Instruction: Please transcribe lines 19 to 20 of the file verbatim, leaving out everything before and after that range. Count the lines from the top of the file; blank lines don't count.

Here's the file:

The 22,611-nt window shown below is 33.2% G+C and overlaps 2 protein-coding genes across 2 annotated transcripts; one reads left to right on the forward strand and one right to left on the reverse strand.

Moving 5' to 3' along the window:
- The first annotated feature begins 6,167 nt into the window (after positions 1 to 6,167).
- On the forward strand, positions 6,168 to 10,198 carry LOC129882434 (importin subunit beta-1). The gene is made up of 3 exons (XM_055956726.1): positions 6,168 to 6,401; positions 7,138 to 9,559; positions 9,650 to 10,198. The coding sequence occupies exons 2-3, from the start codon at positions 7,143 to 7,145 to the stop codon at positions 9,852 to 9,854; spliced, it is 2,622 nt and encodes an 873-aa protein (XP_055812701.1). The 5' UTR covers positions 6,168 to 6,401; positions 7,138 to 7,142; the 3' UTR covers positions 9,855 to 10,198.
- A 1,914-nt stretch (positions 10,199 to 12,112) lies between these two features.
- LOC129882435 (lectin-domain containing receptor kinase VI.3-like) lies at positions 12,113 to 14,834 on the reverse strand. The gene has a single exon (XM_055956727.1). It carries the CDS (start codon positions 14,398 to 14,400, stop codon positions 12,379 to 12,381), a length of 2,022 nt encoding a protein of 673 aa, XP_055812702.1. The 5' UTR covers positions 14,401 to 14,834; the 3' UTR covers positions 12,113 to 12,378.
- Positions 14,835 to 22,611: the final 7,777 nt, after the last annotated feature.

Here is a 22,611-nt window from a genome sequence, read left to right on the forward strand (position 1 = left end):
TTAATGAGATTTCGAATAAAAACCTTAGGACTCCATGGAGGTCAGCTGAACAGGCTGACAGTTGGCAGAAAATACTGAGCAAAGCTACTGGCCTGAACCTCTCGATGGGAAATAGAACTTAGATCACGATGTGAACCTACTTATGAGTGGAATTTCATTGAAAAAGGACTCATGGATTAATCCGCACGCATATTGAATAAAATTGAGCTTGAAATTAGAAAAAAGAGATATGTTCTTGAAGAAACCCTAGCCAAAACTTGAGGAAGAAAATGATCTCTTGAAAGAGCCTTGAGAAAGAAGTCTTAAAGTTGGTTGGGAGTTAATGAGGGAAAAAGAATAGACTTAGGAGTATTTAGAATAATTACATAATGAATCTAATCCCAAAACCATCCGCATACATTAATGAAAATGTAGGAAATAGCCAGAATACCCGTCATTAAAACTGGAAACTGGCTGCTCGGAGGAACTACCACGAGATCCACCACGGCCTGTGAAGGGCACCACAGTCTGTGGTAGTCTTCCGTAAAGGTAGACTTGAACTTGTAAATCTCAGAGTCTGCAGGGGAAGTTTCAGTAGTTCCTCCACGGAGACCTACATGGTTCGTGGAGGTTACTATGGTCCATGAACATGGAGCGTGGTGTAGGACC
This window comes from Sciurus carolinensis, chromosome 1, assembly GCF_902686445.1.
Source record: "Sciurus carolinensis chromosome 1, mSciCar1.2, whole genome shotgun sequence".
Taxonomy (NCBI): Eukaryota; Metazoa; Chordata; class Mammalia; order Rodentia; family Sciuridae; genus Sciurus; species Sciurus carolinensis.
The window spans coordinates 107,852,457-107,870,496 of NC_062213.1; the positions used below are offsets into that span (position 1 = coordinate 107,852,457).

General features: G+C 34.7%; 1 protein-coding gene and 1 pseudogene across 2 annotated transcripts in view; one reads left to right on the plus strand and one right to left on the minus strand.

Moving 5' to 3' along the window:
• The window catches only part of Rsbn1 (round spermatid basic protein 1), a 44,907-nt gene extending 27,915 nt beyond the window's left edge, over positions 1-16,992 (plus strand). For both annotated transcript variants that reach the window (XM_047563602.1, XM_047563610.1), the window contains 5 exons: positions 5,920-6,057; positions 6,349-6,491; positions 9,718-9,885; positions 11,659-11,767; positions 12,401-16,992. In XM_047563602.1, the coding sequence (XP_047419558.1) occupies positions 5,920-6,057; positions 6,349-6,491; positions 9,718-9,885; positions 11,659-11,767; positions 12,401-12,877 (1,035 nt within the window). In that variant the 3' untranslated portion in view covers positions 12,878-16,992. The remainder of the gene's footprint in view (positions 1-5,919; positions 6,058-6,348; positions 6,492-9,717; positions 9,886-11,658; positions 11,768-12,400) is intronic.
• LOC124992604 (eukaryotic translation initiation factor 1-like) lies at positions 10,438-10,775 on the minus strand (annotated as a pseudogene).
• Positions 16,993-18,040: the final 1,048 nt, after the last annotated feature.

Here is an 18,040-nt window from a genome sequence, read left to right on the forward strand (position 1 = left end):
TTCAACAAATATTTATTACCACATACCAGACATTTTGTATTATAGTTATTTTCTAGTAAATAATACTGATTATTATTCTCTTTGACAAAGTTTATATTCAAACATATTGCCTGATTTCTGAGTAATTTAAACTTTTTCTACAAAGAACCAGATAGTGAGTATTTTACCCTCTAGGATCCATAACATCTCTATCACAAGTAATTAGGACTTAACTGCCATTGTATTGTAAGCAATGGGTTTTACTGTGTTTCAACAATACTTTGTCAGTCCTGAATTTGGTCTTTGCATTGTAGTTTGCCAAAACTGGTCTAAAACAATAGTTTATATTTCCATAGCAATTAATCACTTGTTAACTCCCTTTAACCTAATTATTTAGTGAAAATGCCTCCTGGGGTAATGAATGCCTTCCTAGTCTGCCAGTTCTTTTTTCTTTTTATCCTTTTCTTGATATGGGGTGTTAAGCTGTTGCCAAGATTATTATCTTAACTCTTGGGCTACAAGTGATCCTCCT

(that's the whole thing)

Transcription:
Here is an 18,040-nt window from a genome sequence, read left to right on the forward strand (position 1 = left end):
TTCAACAAATATTTATTACCACATACCAGACATTTTGTATTATAGTTATTTTCTAGTAAATAATACTGATTATTATTCTCTTTGACAAAGTTTATATTCAAACATATTGCCTGATTTCTGAGTAATTTAAACTTTTTCTACAAAGAACCAGATAGTGAGTATTTTACCCTCTAGGATCCATAACATCTCTATCACAAGTAATTAGGACTTAACTGCCATTGTATTGTAAGCAATGGGTTTTACTGTGTTTCAACAATACTTTGTCAGTCCTGAATTTGGTCTTTGCATTGTAGTTTGCCAAAACTGGTCTAAAACAATAGTTTATATTTCCATAGCAATTAATCACTTGTTAACTCCCTTTAACCTAATTATTTAGTGAAAATGCCTCCTGGGGTAATGAATGCCTTCCTAGTCTGCCAGTTCTTTTTTCTTTTTATCCTTTTCTTGATATGGGGTGTTAAGCTGTTGCCAAGATTATTATCTTAACTCTTGGGCTACAAGTGATCCTCCT